Each workforce is comprised of unique individuals with diverse backgrounds and interests. So why opt for a one-size-fits-all benefits package? Instead, consider providing benefits options that are as unique as your employees. Doing so could be the attraction and retention tool that sets your workplace apart.
In fact, 73% of employees said having customized benefits made them more loyal to their employers, according to a MetLife survey. Additionally, the survey found that 83% of employees would trade a small pay cut for better benefits options.
This article outlines the value of offering personalized benefits and explains potential customization options.
The Value of Personalization
Different employees have different needs and values. Therefore, the same benefits offerings can’t satisfy everyone. For instance, many workplaces are multigenerational; the benefits needs of a 50-year-old man will likely differ from the needs of a 25-year-old woman.
If your organization is trying to appeal to current and prospective workers, consider tailoring your benefits options. This could mean expanding existing plan options or adding more voluntary perks. Either way, the end goal should be to give employees greater control over selecting benefits that are meaningful to them.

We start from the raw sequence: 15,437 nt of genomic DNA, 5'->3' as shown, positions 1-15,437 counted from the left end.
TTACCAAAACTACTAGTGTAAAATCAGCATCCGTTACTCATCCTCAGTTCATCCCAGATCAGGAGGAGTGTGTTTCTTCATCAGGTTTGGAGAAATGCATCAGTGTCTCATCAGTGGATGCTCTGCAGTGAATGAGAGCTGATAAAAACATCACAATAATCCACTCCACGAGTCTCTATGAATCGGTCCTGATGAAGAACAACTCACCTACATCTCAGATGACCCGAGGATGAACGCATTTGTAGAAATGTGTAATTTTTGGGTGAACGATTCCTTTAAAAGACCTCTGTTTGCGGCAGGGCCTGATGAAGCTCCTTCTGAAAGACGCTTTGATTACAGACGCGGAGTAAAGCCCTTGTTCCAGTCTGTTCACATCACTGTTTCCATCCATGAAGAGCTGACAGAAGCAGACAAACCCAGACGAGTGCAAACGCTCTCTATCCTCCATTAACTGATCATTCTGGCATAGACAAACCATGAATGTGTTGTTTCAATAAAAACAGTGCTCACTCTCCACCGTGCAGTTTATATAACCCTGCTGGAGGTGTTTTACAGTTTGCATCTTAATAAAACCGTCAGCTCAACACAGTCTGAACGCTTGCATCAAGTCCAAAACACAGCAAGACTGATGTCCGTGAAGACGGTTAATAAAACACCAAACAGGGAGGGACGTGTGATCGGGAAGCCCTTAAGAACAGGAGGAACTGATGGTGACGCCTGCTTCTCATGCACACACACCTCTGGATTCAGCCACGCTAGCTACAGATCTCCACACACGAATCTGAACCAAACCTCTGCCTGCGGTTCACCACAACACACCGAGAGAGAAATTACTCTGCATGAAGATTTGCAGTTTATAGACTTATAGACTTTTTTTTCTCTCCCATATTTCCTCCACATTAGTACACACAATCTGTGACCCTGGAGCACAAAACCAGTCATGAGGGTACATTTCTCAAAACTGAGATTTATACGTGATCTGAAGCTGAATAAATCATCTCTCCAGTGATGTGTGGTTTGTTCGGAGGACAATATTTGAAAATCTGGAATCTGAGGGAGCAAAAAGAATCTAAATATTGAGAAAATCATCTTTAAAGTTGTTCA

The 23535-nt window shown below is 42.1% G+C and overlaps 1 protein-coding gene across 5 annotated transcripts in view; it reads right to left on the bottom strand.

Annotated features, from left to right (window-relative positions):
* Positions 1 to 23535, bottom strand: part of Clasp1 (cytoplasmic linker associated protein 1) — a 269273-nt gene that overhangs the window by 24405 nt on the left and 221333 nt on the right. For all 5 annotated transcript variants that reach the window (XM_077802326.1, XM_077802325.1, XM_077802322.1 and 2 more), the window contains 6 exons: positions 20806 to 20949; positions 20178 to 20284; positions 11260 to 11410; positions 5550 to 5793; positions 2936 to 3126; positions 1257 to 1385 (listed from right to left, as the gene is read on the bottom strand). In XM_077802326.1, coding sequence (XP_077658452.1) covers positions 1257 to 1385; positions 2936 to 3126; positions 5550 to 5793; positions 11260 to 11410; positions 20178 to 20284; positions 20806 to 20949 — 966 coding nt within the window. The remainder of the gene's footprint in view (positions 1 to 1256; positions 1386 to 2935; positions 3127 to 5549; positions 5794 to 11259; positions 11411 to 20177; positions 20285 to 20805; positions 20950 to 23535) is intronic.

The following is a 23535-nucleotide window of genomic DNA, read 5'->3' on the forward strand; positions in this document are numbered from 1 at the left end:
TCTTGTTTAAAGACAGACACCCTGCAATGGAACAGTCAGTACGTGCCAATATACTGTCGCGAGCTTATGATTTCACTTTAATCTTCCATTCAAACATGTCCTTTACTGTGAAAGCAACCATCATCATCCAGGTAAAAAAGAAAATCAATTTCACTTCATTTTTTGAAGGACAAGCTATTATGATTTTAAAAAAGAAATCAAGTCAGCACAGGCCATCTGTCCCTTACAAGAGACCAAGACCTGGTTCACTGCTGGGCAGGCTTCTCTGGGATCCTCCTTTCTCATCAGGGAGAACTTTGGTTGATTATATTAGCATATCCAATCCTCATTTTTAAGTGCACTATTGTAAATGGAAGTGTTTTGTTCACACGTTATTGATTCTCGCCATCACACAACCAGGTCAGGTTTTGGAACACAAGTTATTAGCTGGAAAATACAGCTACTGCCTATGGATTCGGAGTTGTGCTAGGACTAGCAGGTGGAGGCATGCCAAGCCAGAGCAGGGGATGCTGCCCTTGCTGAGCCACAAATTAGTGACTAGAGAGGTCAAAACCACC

Personalized Benefits Examples
Allowing employees to choose from many benefits options might seem like an excellent solution, but that’s not necessarily the case. Too many choices could be overwhelming, illustrating the need for your organization to think strategically about offerings. The options must be deliberate and valuable to at least some employees.
Below is a list of potential benefits and perks that could appeal to a variety of workers:
While not all of these benefits options will appeal to all employees, this list shows some of the creative solutions other employers use to demonstrate value to their workforces.
Tips for Personalizing Benefits
Benefits personalization will vary by organization, but here are some general tips you can consider when assessing your own strategy:
Ultimately, personalized benefits will require meaningful conversations with employees. While it’s impossible to offer benefits that will meet all the needs of every single employee, maintaining open communication with workers can go a long way toward that goal. In addition, reaching out to employees will demonstrate your organization’s interest and investment in them.
Employees want to know they matter to their employers. Offering a variety of meaningful options helps prove your organization’s commitment to your workers and their unique needs.
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In February 2020, The Friedman Group joined AssuredPartners, the 11th largest insurance brokerage in the U.S. This partnership provides us access to additional capital and a national footprint that enables us to continue to negotiate the most favorable coverage terms and conditions for our clients, and allows us to provide an even broader spectrum of risk management support services.